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Military facing cuts to health care insurance in FY2013

Ernie Shannon's picture

In a time of steep cuts in the Pentagon budget for FY2013 the Obama administration is proposing to trim military health care benefits beginning late this year.

The 2013 budget that begins funding the United States government in October, if approved by Congress, calls for a defense budget of $677.7 billion that represents a four percent decrease from 2012. More significantly, the administration wants to save up to $260 billion in defense spending during the next five years and $487 billion over ten years. To accomplish the cuts, the new budget calls for military families and retirees to pay much more for their health care. It includes saving $1.8 billion from the Tricare medical system in the 2013 budget and $12.9 billion by 2017. For the individual or family, the cuts in military health care translates into a 30 percent to 78 percent increase in Tricare premiums in the first year. In the proceeding years, the increases amount to 94 percent to 345 percent.

Tricare was formerly known as the Civilian Health and Medical Program of the Uniformed Services (CHAMPUS) and is a health care program of the United States Department of Defense Military Health System. It provides health benefits for military personnel, military retirees, and their dependents, including some members of the Reserve Component.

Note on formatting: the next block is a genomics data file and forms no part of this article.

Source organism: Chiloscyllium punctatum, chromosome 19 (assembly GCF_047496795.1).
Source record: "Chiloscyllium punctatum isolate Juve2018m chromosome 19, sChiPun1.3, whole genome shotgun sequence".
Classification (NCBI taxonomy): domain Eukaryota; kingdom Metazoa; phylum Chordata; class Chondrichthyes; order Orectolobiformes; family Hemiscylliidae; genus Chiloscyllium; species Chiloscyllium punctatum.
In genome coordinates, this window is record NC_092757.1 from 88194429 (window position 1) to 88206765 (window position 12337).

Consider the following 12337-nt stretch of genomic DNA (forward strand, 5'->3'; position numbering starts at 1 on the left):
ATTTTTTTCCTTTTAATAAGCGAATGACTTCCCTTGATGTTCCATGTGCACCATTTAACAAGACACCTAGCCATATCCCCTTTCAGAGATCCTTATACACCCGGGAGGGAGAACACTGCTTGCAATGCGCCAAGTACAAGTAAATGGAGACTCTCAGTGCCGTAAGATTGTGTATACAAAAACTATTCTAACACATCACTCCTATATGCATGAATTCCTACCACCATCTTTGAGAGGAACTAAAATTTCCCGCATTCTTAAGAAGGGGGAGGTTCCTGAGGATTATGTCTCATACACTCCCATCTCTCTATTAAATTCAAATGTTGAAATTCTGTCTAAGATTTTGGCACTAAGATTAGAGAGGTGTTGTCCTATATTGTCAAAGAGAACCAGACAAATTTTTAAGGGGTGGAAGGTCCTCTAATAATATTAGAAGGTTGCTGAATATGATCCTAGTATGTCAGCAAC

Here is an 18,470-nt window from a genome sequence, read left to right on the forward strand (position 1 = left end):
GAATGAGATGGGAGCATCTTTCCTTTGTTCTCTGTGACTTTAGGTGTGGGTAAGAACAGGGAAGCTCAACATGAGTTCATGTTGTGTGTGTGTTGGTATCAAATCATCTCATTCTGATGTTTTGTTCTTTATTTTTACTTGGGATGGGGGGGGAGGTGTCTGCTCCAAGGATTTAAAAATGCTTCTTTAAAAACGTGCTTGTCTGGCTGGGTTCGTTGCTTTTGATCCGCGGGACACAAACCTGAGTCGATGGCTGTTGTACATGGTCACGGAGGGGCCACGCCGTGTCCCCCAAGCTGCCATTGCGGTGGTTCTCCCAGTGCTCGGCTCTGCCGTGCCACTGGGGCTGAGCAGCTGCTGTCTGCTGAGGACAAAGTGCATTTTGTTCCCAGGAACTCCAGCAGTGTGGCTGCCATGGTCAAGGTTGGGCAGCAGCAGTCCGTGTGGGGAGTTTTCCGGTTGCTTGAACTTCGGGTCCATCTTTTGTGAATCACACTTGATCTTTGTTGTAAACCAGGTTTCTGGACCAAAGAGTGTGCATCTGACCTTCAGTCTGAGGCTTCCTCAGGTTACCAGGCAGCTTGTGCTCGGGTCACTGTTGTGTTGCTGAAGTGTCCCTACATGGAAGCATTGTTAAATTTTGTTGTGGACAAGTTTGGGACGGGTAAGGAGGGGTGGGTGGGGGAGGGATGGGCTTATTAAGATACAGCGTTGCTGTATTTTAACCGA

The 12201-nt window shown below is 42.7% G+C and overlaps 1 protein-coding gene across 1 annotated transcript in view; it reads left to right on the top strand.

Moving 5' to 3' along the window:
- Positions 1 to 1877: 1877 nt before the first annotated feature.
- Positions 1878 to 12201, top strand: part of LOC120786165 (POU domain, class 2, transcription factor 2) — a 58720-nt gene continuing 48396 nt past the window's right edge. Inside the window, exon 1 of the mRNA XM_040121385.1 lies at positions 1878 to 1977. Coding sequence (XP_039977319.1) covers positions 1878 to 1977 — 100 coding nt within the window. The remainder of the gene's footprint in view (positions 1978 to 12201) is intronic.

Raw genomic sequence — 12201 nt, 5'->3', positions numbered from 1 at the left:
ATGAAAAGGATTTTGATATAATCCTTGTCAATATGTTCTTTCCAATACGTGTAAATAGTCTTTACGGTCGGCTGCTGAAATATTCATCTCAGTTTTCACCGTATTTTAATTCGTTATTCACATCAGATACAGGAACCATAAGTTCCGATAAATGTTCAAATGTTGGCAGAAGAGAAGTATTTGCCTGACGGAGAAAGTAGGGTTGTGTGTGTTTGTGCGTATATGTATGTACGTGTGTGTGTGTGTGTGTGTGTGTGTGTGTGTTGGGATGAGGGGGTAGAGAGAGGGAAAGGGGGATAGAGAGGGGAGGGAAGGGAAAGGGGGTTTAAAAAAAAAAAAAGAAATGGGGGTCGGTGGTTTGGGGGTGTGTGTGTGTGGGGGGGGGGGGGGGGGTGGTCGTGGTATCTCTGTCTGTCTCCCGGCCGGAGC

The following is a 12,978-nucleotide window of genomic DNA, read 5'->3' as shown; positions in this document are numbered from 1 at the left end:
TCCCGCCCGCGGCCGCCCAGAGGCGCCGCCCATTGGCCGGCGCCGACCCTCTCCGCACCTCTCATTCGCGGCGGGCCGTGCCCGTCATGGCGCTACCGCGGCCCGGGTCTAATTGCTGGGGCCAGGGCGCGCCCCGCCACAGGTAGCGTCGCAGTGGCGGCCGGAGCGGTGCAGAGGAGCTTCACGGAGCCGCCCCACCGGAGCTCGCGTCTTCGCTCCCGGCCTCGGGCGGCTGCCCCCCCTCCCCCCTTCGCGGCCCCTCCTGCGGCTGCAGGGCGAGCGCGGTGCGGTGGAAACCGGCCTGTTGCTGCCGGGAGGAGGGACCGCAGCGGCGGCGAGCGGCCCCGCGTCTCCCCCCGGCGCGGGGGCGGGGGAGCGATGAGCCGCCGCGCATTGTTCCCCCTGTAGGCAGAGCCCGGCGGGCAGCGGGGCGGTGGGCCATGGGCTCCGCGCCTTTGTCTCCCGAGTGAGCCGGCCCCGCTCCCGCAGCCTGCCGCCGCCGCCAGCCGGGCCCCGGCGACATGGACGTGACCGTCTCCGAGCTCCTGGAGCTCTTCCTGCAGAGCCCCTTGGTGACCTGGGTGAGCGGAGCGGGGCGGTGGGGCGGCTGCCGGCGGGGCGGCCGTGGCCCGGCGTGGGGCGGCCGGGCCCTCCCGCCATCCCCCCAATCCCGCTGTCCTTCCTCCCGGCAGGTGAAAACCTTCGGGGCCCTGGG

Pentagon leaders have been slow to respond to the budget proposals that impact military health care, but recently General Martin Dempsey, chairman of the Joint Chiefs of Staff, said that military leaders plan to review the issues. “I want those of you who serve and who have served to know that we’ve heard your concerns, in particular your concern about the tiered enrollment fee structure for Tricare in retirement. You have our commitment that we will continue to review our health care system to make it as responsive, as affordable, and as equitable as possible.”

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Causing some of the backlash in the military is the fact that civilian employees of the federal government have been spared cuts in their health care programs. Whereas federal workers will see their medical premiums remain stable, a retired Army colonel with a family currently paying $460 annually for health care could pay $2,048.

Defense Secretary Leon Panetta on Wednesday defended the Pentagon’s plan to increase healthcare fees for military personnel as a senior House Republican called the increases another Obama administration “hit” on the military.
“On Tricare costs for health care, we have recommended increased fees,” Panetta said during a hearing of the House Budget Committee.

“We have not increased those fee levels since 1990,” he said. “We’ve looked at … the retirement area with the proviso that we grand-father those benefits so that those that are serving will not lose the benefits that were promised to them, but at the same time try to look at what reforms can be made on retirement for the future.”

Military pay will not be cut and pay raises are planned for the next two years but limited in later years, he said.

Administration officials are supporting the cuts and saying the Pentagon, one of the largest federal agencies in the government, needs to shoulder a significant burden of spending cuts. The full implementation of the Affordable Care Act, the administration says, will ultimately offer everyone better health care coverage options, including for members of the military.